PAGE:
“It was so awkward. We went in and they smiled and welcomed us. We got our drinks. And they just kept smiling.”
Interesting conversation between two seven-year-old girls as they were in our apartment. To grab drinks from the fridge John set up for the kids in the apartment complex.
Obviously not used to being smiled at and welcomed by a roomful of adults.
And what do they know of awkward?
Parents are here for training and teaching. The kids have more freedom in this environment than they have wherever they live. They wander like pack animals, doing things en masse with best friends they haven’t seen in years.
John, very generous-hearted man, decided to offer drinks to these wanderers. He set up a small fridge just inside the door to our apartment for the kids to come grab them whenever they wanted.
Water, Gatorade, CapriSuns, La Croix. If anyone requests something different, he’ll get it.
They come in at all hours. Usually not between 10 p.m. and 8 a.m. They rarely knock. They know what they want and they get it.
Grand Central Station.
He rented a big TV as well. The adults come to watch sporting events. The kids come to eat and drink. Conversations ebb and flow. Stressless. Major conversations are happening. Big decisions are being made. The environment lends itself to a calm we don’t often feel back home.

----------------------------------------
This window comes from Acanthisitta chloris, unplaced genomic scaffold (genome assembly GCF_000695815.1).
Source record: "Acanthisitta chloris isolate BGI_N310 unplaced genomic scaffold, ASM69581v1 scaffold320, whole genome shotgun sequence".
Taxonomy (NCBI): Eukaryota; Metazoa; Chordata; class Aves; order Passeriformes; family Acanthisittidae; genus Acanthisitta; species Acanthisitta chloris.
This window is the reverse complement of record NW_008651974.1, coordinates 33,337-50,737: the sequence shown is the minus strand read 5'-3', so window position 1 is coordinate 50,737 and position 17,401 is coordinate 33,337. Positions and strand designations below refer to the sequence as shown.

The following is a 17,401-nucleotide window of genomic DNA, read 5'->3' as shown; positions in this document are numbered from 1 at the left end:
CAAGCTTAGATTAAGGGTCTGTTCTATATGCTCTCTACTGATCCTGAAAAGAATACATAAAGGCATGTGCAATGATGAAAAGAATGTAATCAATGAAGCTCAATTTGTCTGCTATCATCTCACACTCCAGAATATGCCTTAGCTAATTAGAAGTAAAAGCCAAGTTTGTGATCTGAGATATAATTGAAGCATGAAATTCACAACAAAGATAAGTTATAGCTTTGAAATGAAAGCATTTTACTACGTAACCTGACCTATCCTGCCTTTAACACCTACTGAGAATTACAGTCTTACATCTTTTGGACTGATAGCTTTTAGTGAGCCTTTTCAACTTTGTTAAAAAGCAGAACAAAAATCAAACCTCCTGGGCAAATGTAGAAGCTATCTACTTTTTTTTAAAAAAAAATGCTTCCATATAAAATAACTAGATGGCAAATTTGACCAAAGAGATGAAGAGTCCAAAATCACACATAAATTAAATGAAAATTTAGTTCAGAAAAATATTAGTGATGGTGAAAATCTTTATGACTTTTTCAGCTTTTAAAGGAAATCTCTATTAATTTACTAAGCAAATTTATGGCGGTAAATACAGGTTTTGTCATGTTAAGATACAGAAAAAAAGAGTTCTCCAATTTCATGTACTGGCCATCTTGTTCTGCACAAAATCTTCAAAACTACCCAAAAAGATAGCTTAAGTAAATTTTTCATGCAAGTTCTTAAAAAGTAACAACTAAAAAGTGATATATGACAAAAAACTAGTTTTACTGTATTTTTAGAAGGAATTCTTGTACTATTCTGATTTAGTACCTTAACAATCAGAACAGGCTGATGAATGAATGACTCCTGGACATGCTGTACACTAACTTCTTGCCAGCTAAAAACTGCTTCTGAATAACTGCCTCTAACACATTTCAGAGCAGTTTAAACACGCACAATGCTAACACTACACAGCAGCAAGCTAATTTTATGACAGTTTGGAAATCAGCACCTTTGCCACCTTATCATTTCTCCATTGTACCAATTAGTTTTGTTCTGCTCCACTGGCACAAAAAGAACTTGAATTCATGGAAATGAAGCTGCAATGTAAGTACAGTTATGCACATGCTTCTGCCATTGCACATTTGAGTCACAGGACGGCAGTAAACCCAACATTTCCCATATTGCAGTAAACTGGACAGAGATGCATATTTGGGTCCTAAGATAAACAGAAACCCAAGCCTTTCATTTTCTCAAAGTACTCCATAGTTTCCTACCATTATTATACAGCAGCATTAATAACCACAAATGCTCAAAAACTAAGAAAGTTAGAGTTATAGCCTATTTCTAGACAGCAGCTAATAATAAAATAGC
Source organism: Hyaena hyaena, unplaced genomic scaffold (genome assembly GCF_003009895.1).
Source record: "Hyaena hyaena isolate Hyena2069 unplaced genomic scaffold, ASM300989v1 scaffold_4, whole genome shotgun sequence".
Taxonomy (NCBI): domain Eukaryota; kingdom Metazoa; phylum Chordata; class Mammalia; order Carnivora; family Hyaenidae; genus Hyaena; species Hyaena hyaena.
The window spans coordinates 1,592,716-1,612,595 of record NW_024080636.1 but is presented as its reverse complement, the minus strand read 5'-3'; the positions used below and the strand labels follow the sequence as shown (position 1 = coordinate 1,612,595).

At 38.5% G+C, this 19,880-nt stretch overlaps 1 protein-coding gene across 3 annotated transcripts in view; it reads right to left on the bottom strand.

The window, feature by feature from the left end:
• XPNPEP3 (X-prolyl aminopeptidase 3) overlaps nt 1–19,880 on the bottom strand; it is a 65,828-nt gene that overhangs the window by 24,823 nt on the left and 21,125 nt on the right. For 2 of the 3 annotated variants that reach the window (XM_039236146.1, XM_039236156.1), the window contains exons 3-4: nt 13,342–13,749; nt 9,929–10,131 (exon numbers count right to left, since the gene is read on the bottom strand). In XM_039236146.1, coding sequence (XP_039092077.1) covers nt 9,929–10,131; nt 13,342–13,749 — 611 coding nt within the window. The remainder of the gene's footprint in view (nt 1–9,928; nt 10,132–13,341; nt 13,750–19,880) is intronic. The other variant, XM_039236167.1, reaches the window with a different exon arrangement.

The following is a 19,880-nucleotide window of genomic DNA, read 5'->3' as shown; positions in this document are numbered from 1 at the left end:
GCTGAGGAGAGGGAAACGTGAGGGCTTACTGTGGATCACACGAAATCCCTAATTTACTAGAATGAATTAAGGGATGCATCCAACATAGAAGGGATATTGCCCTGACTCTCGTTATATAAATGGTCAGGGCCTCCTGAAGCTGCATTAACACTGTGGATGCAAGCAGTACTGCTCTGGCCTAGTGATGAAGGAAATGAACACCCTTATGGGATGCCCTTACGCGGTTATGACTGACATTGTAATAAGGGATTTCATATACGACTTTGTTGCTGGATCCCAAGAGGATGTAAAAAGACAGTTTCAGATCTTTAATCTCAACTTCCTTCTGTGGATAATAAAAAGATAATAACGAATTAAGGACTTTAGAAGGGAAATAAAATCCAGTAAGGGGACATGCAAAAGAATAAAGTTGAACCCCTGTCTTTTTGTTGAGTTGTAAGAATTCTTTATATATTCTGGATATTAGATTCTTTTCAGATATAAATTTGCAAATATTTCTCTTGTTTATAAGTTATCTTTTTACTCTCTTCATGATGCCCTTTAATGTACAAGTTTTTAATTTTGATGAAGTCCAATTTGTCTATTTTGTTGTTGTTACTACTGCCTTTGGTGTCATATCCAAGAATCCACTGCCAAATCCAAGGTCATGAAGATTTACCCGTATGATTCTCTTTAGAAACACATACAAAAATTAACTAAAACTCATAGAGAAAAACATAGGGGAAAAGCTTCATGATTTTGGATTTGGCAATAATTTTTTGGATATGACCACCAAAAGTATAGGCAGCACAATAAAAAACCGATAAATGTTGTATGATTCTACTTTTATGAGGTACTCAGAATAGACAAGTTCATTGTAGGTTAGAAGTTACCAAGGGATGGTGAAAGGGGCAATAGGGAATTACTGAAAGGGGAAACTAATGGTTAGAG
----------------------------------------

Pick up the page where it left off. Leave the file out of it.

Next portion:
I love it.
Being an extrovert by nature, it’s not hard to engage in conversations with folks who come over. They’re grateful for the chance to sit awhile. Watch a show. Talk about life. Grab a drink. Hear more about people’s stories.
Every now and again, though, I feel a little overwhelmed. If one more small person pops in unannounced or if I’ve used my words for the day (which rarely happens), I long for quiet.
Pretty much having my cake and eating it, too.
I’ve learned to leave. To get out of the apartment for a time. Head to a coffee shop–of which there are many in Ft. Collins. Grab a cup of joe and work. I’m surrounded by folks I don’t know. Who don’t really want to talk to me. Ear buds in, they’re signaling their need for quiet.
People will always trump task with me. It’s how I’m wired. But I do need space every now and again.
Jesus did, too. He ministered to the masses with kindness, meeting needs by feeding crowds in the thousands, healing those who’d lived with sickness for most of their lives. Even raising folks from the dead.
Every now and again, He’d leave. On His own. Not for a breather from people. He loves all people.
He spent time alone with His Father. In deep conversation. Heartfelt communication.
Inevitably folks would find Him. Bring Him back to the need of the immediate.
But His time alone fueled Him to love the masses well. To pursue them with compassion. Even though many hated Him without reason.
Time alone isn’t the key to refreshment.
Time alone with Jesus, talking about my junk, fears and dreams is what fuels me.
Then I can serve the minions. And others.
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